The story at hand is more emotionally investing and well told than the well-told original. Its handling of character is even better. It triples down on the horror set pieces of the original and seemingly never goes five minutes without a masterfully done set piece. It’s a weird structure to a movie, but one that never becomes unbearable and never loses sight of the humanity at the center of the story.
There’s a slight shift in narrative focus this time out. The first one split time between the haunted family and the Warrens with a lean toward the family. This time out, it leans more toward the Warrens and it makes the movie feel unique.
The Warrens are great characters and the true love they have for each other is palpable. Their journey gives this movie its charge, more so than another ‘family being haunted’ story, and these people are so good and pure that they do more than they need to in helping this family. There’s a truly iconic moment that has nothing to with horror – the Warrens trying to bring a little peace and warmth back to this family by singing an Elvis tune. Where else would you see that? Horror movies usually don’t have these little character moments.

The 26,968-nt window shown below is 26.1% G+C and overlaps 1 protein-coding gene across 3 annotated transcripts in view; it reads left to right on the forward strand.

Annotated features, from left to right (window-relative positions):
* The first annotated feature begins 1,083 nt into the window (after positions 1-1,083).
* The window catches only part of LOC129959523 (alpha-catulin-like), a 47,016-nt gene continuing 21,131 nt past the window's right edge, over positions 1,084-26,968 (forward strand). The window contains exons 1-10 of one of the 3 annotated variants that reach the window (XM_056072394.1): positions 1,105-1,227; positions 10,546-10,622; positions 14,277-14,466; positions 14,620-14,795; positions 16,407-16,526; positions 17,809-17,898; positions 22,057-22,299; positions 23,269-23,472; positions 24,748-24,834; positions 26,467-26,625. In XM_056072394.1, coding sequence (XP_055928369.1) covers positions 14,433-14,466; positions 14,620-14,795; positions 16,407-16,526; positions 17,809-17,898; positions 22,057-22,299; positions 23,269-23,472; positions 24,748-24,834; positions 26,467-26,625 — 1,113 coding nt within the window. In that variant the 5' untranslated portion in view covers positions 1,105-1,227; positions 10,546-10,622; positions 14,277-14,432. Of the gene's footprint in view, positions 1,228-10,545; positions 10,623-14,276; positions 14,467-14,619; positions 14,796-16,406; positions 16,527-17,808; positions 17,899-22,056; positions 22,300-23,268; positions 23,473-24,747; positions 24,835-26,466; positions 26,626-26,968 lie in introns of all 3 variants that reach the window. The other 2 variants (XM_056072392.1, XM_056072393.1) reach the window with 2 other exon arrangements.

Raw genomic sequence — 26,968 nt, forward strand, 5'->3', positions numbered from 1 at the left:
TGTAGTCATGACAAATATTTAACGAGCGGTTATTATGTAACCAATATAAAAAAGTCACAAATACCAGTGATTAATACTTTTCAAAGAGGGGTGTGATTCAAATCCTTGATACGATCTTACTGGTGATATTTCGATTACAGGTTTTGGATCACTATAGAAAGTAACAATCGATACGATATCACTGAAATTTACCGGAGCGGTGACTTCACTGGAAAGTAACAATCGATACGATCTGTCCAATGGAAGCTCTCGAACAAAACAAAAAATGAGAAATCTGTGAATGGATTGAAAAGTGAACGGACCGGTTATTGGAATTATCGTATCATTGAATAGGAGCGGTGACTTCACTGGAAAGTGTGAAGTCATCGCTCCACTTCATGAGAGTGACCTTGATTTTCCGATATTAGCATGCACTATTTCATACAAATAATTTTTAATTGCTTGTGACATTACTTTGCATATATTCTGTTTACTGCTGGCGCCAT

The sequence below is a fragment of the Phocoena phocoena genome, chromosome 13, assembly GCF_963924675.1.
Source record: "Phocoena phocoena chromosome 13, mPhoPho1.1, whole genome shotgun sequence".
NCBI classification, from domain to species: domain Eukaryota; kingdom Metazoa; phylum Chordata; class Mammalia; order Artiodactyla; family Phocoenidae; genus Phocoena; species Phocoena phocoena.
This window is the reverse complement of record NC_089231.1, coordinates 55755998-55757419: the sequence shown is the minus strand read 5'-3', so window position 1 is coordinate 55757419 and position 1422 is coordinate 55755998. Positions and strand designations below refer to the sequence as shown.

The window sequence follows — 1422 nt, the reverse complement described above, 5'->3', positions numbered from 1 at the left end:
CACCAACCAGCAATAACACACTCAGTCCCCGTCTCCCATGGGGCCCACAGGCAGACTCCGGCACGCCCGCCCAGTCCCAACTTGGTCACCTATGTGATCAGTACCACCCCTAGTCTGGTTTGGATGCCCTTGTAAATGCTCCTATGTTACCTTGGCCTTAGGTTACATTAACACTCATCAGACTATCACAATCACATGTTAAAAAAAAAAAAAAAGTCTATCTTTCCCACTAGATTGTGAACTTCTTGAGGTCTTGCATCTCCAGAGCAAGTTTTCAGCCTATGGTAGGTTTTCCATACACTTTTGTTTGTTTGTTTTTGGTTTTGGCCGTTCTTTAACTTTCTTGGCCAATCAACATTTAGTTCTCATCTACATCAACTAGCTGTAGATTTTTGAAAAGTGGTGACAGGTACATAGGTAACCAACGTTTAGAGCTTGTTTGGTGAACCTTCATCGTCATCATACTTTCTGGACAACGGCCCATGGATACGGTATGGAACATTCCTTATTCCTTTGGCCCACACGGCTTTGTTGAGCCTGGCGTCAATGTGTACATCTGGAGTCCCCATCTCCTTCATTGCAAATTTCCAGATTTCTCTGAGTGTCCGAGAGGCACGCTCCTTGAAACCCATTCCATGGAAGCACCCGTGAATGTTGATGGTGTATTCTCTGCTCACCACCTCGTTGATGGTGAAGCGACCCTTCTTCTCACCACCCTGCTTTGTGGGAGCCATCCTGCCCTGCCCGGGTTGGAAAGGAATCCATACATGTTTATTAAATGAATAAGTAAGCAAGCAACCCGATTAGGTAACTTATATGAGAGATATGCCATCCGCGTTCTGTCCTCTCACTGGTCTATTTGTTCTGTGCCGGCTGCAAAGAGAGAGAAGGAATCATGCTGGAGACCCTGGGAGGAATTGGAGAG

It doesn’t hurt that the movie is damn near two and a half hours long, so it perfectly balances the horror and humanity. And what may be the most insane part of this whole thing is that everything with the demonic nun was all reshoots. That’s a good chunk of this movie and a good chunk of the narrative. Any other filmmaker wouldn’t have been able to wrangle the movie together with that much reshooting/restructuring to do. That he was able to turn it into this next-level horror movie is wild.